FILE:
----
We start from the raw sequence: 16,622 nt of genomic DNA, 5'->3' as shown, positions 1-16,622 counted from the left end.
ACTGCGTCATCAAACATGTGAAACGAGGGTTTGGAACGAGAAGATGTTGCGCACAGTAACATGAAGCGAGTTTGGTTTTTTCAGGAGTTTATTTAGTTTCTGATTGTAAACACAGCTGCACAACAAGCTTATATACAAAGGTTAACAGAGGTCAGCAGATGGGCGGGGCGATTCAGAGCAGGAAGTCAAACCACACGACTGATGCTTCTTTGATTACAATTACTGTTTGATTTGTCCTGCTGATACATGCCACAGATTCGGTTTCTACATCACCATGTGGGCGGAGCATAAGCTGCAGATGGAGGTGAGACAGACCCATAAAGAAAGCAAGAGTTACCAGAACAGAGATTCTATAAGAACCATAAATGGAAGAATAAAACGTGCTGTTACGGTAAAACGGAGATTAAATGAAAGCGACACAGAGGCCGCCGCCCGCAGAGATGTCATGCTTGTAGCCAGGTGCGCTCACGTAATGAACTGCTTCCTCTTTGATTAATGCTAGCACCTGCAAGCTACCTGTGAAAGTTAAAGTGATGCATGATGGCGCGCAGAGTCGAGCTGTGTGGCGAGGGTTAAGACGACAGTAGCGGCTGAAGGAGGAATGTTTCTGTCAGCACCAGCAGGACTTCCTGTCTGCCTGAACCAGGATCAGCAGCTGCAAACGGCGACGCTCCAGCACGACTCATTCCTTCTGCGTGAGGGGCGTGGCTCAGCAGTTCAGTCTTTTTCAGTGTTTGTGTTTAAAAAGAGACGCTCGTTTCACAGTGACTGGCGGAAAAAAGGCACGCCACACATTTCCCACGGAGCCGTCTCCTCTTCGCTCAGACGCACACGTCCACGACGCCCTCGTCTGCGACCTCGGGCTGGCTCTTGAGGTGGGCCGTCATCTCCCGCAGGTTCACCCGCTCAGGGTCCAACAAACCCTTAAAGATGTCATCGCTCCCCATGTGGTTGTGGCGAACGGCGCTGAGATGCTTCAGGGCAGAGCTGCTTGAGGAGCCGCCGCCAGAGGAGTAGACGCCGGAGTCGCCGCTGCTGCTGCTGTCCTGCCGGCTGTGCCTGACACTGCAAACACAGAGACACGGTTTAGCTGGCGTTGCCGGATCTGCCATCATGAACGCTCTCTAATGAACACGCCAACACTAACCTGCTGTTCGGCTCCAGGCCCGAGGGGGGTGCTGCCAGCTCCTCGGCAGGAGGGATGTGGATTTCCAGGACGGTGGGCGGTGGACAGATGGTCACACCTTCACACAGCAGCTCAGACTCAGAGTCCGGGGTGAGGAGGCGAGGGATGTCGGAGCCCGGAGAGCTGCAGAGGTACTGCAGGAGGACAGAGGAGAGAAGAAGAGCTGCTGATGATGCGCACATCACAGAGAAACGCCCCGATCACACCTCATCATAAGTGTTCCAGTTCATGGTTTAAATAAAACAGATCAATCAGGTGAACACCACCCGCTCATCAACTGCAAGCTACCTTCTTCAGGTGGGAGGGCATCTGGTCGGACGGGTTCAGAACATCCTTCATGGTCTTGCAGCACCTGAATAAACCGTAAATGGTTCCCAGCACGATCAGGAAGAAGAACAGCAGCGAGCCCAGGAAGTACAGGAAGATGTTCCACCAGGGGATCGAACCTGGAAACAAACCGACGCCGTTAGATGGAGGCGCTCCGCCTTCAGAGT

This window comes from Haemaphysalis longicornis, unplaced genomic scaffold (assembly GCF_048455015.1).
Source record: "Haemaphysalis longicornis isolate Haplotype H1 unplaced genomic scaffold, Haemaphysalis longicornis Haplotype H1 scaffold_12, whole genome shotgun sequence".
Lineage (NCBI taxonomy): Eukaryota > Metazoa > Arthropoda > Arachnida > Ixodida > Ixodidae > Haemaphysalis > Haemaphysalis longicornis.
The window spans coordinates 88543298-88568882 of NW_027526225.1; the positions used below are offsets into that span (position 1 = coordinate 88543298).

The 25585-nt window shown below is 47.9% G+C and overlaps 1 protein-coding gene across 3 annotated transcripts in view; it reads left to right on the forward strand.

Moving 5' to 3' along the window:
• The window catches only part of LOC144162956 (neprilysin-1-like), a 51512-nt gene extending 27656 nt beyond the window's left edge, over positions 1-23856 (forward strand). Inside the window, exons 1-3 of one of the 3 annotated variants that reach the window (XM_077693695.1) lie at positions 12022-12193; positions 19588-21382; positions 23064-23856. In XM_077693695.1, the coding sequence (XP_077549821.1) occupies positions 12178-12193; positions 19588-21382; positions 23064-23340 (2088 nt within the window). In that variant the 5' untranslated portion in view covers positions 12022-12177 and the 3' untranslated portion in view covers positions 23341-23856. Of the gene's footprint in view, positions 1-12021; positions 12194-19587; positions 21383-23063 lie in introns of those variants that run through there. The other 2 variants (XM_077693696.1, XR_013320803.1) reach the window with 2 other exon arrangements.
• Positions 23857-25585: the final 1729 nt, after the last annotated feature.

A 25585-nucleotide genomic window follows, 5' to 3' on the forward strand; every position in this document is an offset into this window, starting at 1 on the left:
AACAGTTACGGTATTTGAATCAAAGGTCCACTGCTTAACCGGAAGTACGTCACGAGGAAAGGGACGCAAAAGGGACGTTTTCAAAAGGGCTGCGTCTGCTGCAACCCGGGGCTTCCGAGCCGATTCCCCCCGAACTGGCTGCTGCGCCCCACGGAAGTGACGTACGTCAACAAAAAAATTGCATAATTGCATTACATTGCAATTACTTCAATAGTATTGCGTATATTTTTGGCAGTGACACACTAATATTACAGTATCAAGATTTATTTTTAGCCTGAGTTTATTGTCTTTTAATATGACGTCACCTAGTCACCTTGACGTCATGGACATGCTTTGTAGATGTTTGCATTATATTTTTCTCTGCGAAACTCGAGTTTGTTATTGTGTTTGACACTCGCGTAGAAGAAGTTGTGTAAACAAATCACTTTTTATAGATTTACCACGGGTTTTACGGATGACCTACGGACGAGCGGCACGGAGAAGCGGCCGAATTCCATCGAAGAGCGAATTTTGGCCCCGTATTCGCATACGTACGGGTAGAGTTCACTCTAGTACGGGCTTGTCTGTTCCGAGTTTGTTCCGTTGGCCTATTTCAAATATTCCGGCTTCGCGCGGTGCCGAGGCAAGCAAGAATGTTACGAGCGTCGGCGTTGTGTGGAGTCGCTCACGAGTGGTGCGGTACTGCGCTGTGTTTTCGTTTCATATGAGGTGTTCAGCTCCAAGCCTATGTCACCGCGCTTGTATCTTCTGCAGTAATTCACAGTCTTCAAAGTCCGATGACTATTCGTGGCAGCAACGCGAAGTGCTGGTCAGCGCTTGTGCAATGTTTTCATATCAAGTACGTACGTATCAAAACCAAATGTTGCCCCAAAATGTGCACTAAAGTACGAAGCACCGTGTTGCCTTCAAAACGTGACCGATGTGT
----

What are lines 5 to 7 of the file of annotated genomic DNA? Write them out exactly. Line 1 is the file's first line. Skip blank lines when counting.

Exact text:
Lineage (NCBI taxonomy): Eukaryota > Metazoa > Arthropoda > Arachnida > Ixodida > Ixodidae > Haemaphysalis > Haemaphysalis longicornis.
The window spans coordinates 88543298-88568882 of NW_027526225.1; the positions used below are offsets into that span (position 1 = coordinate 88543298).

The 25585-nt window shown below is 47.9% G+C and overlaps 1 protein-coding gene across 3 annotated transcripts in view; it reads left to right on the forward strand.